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Arc Fault Circuit Interrupters in Your Home
Tuesday, Mar 15, 2016 12:00am

An Arc Fault Circuit Interrupter or AFCI is a type of electrical outlet or circuit breaker that trips when it detects a potentially dangerous electrical arc. Arc faults in homed are one of the leading causes of electrical wiring fires nationwide.

Sometimes confused with its common cousin, the Ground Fault Circuit Interrupter or GFCI, the purpose of an AFCI is to prevent electrical fires from "arcing" whereas a GFCI is to prevent electric shocks from poor grounding. Both serve an important purpose in reducing injury or saving lives.

An AFCI distinguishes between a harmless arc occuring in normal operation of switches, plugs, and motors, with an undesirable arc that occurs for example, in a hair dryer that has a broken wire in the cord and can lead to a fire.

AFCI breakers have been required for circuits feeding electrical outlets in bedrooms of homes by the electrical codes for many years. Since 2014, U.S. code has increased requirements to extend to outlets in most rooms of new homes.

AFCI's commonly come in two forms; receptical, and a circuit breaker style that is located in a breaker box. Although circuit breaker style AFCI's look similar to conventional circuit breakers which only respond to overloads and short circuits, AFCI circuit breakers also protect against arcing conditions that may lead to a fire.

When an AFCO trips at a receptical, it is not difficult to track down the issue, often being a defective appliance. But when a AFCI trips at a circuit breaker level, it can be a tedious and time consuming task to track down the specific location of the fault that is automatically tripping the breaker. However since the AFCI circuit breaker is protecting just one circuit, at least that narrows down the troublesome circut so only items on that circuit need to be checked rather than the entire home.

If you are having problems with AFCI's in your home, please call us and let us help you fix the issue and help protect your family and home.




The Pros and Cons of LED Lamps
Thursday, May 17, 2012 12:00am

LED lamps (also known as LED light bulbs) are solid-state lamps that use light-emitting diodes (LEDs) as their source of light.  LED's have been found in consumer products since the 70's with the advent of LED calculators, watches, and alarm clocks.  However it is only recently that technology has provided not only clear white light LED's but also lamps with enough intensity to light up a room, both at an affordable price.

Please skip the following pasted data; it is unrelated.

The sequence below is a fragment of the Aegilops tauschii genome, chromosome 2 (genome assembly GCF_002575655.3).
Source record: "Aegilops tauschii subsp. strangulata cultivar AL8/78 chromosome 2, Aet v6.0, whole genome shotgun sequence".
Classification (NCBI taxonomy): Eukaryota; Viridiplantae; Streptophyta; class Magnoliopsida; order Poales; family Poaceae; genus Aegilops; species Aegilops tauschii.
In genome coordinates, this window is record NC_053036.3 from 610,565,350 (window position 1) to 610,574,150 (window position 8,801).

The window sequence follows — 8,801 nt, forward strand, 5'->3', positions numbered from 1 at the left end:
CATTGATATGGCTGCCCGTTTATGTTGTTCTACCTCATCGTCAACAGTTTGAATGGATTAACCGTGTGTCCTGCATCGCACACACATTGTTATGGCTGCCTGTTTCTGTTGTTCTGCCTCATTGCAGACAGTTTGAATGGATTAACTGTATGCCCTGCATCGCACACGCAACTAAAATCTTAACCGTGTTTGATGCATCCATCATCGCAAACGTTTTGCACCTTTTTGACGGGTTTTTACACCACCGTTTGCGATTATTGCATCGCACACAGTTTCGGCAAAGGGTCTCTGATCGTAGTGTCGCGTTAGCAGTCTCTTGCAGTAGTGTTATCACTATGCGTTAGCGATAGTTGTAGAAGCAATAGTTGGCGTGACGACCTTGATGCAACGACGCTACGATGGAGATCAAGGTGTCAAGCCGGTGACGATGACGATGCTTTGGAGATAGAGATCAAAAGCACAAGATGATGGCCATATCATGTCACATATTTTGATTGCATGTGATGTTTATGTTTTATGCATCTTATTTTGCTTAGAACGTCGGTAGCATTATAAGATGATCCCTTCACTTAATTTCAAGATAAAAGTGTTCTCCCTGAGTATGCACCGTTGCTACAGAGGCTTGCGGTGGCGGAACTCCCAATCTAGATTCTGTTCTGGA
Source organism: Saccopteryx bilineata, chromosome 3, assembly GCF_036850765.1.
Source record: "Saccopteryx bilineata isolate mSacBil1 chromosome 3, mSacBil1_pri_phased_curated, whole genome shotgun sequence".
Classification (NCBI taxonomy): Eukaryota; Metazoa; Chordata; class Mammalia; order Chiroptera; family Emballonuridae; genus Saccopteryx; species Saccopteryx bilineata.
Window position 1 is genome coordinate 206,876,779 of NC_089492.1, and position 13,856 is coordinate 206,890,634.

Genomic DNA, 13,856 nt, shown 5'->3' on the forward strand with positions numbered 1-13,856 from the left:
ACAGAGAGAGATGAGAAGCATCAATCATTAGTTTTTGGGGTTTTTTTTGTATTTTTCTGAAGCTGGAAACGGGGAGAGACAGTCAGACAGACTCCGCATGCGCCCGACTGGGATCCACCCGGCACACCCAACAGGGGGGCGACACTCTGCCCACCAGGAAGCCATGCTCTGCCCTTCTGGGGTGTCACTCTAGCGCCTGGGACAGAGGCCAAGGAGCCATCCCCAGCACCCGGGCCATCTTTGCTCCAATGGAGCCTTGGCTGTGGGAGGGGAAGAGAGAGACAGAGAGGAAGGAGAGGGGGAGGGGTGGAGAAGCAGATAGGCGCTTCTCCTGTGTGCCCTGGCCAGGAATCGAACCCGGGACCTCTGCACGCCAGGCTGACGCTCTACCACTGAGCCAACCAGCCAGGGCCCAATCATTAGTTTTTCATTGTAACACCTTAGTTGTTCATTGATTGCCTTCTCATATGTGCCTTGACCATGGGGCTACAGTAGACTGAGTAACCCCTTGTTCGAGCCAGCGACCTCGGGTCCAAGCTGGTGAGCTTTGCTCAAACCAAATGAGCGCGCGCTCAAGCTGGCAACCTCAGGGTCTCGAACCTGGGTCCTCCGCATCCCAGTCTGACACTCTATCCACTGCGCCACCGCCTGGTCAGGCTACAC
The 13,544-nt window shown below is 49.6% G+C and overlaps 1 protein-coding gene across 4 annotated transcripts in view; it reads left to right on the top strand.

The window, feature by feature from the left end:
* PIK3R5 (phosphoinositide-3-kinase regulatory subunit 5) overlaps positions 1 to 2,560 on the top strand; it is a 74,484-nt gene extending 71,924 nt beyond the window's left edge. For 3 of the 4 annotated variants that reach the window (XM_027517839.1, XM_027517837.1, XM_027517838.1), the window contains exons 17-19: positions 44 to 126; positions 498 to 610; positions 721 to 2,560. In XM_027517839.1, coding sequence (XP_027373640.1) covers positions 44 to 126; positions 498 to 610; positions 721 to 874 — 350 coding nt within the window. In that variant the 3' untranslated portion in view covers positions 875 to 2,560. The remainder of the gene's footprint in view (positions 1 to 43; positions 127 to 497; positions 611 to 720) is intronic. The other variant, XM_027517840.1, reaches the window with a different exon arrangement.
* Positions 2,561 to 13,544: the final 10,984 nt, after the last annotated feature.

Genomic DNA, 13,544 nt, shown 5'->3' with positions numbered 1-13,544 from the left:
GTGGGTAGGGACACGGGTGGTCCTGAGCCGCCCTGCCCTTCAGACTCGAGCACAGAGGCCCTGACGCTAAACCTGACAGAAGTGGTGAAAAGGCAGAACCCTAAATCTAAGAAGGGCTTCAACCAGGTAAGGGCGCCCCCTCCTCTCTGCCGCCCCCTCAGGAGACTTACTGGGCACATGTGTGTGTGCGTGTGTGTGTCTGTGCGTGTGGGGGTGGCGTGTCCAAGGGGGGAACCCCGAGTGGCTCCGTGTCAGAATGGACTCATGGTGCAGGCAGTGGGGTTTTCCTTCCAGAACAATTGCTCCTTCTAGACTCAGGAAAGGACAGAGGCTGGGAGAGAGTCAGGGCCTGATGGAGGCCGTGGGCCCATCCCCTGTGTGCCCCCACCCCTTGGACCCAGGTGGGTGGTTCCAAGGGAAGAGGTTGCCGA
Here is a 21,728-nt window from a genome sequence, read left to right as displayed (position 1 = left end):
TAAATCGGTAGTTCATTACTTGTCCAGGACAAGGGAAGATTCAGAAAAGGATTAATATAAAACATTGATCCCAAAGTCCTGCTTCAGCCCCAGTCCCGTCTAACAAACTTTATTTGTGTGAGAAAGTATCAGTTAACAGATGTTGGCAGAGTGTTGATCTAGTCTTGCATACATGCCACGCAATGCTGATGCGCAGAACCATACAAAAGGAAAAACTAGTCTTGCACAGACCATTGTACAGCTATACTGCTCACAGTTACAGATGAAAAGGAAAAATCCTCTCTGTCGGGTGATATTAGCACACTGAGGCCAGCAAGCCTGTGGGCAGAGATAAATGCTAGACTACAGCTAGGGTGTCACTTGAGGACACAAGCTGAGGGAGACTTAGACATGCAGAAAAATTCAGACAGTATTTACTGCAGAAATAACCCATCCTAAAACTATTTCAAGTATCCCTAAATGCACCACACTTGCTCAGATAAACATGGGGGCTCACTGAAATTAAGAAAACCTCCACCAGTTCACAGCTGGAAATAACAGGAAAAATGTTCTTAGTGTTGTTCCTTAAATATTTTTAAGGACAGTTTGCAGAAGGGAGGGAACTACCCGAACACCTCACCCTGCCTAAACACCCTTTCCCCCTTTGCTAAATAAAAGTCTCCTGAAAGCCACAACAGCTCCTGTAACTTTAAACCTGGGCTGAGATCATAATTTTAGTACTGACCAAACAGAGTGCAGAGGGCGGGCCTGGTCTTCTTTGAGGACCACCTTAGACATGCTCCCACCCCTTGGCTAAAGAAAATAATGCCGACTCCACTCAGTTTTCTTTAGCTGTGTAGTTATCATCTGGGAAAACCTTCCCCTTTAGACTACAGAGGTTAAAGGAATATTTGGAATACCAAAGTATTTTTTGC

Color:
Conventional light bulbs come in various colors such as soft white, daylight, or cool white lamps. Early LED designs did not all emit a very pleasing light familiar to most consumers. Thanks to the latest technology, LED lamps are now available in soft white or daylight to fit a variety of applications.  Exterior accent lighting is often much softer or warmer in tone compared to kitchen or garage lighting which is sometimes brighter toward daylight color.

Intensity or Brightness:
LED's are efficient and that is what led them into first being used in portable battery operated devices such as watches and pocket calculators.  When the power is increased, LED's can offer substantial light output and still remain very efficient.  If one LED is not enough, manufacturers sometimes combine 4, or 8 individual LED's into one housing to increase overall brightness.

Cost:
One by one, manufacturers have solved many of the downsides of LED lighting.  However that still leaves cost, not just the cost of the unit itself but the "total cost of operation". LED lamps are hands down much more expensive per unit than CF (Compact Fluorescent) or incandescent bulbs. However a conventional light bulb may only last 2000 hours compared to the 40,000 hour lifespan of most LED units. What is the cost of 20 conventional lightbulbs in a true comparison?  Then there is the energy savings itself derived from the different power ratings of each bulb usually given as Watts.  LED bulbs do save electricity and sometimes a lot of it. Manufacturers are quick to advertise their savings on the outside packaging of their products.  Many tests do show that their claims are reasonably accurate.

When it is worth it to buy a LED bulb?
Lets take two applications.  The first would be a closet lamp or maybe even a dining room light which is rarely used.  Now compare this to a kitchen light, or even a bathroom light that is left on all night long.  It would make more sense to upgrade a kitchen light or security light to LED simply because it is left on so much. In other words, given the same investment, it is better to save a percentage of a lot than the same percentage of a little.

Another good application for LED lights would be in a den with a tall ceiling where changing bulbs is very difficult or impractical.  A homeowner might pay a lot to never have to change a bulb again for years and years in such a ceiling.

In summary, LED's offer a lot of advantages but only in particular cases where their cost is truely justified by their true overall utility (cost of operation) as well as other possible "logistics" and other specific case-by-case benefits to the consumer.




Our New Website is Here!
Wednesday, May 16, 2012 12:00am

Grace Electric is pleased to launch our all new website. Our new website gives us much more control over website updates and displaying some of our newest projects.  We hope you enjoy the new look and please contact us if you have any tips or suggestions for improvements.

Contact Information

Grace Electric, LLC
128 Dalton Street
Shreveport, Louisiana  71106

Phone:
318-683-1171

Fax:
318-683-1175

Business Hours:
Monday-Friday
7:30 a.m.-4:30 p.m.
Weekend Emergency Service Available

Grace Electric, LLC, Electrician, Shreveport, LA

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